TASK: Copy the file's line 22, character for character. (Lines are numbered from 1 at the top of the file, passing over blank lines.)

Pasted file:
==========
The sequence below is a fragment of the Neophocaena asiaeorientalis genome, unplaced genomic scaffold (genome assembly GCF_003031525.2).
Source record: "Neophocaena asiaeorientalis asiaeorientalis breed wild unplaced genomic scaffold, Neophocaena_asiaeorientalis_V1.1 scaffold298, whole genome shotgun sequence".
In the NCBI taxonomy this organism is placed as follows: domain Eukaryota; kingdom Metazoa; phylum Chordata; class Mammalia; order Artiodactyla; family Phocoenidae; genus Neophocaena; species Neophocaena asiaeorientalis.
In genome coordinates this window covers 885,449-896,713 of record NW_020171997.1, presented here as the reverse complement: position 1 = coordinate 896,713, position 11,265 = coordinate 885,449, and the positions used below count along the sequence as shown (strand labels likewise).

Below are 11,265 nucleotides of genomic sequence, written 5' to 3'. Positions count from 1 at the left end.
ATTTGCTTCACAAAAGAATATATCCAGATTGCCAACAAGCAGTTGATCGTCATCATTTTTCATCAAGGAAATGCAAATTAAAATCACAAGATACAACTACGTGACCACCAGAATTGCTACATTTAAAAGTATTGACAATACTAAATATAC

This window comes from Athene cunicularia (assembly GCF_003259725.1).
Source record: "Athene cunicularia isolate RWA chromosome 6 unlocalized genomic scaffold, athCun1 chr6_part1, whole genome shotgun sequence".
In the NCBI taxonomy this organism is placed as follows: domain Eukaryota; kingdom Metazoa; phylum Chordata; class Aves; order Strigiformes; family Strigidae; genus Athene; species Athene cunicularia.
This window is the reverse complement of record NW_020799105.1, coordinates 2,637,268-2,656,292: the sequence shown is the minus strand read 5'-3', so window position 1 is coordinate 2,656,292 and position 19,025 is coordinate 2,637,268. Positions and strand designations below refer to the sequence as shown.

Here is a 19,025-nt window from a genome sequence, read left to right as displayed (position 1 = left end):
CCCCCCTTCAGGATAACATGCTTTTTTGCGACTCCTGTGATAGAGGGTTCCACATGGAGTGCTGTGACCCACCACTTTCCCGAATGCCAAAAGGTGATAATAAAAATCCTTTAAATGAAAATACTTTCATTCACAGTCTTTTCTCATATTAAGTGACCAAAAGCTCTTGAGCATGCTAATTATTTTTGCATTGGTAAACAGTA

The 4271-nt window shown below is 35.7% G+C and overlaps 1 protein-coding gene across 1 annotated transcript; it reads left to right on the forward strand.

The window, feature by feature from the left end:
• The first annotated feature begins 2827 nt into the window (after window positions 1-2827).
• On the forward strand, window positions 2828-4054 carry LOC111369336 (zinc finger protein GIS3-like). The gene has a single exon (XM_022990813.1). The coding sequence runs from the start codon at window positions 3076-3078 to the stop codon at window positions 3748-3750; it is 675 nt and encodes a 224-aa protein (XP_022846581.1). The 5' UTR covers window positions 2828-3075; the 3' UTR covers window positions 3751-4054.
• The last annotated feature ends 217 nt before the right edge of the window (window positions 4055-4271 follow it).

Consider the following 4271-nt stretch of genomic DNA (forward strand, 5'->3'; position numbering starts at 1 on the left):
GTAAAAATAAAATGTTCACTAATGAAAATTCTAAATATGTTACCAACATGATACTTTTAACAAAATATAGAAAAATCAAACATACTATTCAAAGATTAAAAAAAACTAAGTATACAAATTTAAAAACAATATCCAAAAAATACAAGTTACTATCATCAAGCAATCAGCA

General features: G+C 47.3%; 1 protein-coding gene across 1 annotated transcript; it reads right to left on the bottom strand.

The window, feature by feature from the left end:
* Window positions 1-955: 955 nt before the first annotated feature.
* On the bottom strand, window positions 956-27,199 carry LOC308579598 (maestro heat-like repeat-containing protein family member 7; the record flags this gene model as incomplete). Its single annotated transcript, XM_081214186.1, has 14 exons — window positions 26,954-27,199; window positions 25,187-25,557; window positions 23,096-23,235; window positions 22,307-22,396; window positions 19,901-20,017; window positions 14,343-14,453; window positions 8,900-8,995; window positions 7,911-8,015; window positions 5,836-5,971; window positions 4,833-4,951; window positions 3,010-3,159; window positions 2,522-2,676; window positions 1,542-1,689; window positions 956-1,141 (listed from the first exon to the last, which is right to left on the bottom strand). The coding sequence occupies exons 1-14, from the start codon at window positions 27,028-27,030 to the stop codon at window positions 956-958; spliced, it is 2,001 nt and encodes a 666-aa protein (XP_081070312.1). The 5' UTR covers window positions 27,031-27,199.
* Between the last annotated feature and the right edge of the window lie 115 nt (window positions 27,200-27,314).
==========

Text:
* Window positions 1-955: 955 nt before the first annotated feature.